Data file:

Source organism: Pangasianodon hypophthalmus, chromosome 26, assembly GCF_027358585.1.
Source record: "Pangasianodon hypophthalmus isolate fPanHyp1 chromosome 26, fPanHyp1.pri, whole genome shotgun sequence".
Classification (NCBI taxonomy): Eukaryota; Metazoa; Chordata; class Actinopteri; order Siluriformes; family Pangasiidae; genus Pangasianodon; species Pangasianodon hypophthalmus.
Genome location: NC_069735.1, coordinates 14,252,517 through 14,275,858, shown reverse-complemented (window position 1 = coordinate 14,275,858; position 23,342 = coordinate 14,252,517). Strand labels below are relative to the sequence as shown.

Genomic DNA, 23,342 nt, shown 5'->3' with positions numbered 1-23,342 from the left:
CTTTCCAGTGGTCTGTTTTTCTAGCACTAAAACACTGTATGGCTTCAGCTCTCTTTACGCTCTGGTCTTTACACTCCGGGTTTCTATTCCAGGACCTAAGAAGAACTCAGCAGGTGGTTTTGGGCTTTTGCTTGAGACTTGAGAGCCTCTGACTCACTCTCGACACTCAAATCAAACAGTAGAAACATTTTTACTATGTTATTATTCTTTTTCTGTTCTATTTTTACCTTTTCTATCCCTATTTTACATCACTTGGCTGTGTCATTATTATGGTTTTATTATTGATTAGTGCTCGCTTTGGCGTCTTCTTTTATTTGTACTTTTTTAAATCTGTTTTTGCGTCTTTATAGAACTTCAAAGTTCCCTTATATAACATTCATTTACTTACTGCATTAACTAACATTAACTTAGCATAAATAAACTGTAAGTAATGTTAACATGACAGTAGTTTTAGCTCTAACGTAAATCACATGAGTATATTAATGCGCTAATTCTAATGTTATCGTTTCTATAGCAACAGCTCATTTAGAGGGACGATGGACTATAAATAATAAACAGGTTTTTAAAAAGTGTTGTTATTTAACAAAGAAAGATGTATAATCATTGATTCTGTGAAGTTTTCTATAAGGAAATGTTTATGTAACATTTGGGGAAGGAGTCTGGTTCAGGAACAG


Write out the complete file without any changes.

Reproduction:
Source organism: Pangasianodon hypophthalmus, chromosome 26, assembly GCF_027358585.1.
Source record: "Pangasianodon hypophthalmus isolate fPanHyp1 chromosome 26, fPanHyp1.pri, whole genome shotgun sequence".
Classification (NCBI taxonomy): Eukaryota; Metazoa; Chordata; class Actinopteri; order Siluriformes; family Pangasiidae; genus Pangasianodon; species Pangasianodon hypophthalmus.
Genome location: NC_069735.1, coordinates 14,252,517 through 14,275,858, shown reverse-complemented (window position 1 = coordinate 14,275,858; position 23,342 = coordinate 14,252,517). Strand labels below are relative to the sequence as shown.

Genomic DNA, 23,342 nt, shown 5'->3' with positions numbered 1-23,342 from the left:
CTTTCCAGTGGTCTGTTTTTCTAGCACTAAAACACTGTATGGCTTCAGCTCTCTTTACGCTCTGGTCTTTACACTCCGGGTTTCTATTCCAGGACCTAAGAAGAACTCAGCAGGTGGTTTTGGGCTTTTGCTTGAGACTTGAGAGCCTCTGACTCACTCTCGACACTCAAATCAAACAGTAGAAACATTTTTACTATGTTATTATTCTTTTTCTGTTCTATTTTTACCTTTTCTATCCCTATTTTACATCACTTGGCTGTGTCATTATTATGGTTTTATTATTGATTAGTGCTCGCTTTGGCGTCTTCTTTTATTTGTACTTTTTTAAATCTGTTTTTGCGTCTTTATAGAACTTCAAAGTTCCCTTATATAACATTCATTTACTTACTGCATTAACTAACATTAACTTAGCATAAATAAACTGTAAGTAATGTTAACATGACAGTAGTTTTAGCTCTAACGTAAATCACATGAGTATATTAATGCGCTAATTCTAATGTTATCGTTTCTATAGCAACAGCTCATTTAGAGGGACGATGGACTATAAATAATAAACAGGTTTTTAAAAAGTGTTGTTATTTAACAAAGAAAGATGTATAATCATTGATTCTGTGAAGTTTTCTATAAGGAAATGTTTATGTAACATTTGGGGAAGGAGTCTGGTTCAGGAACAG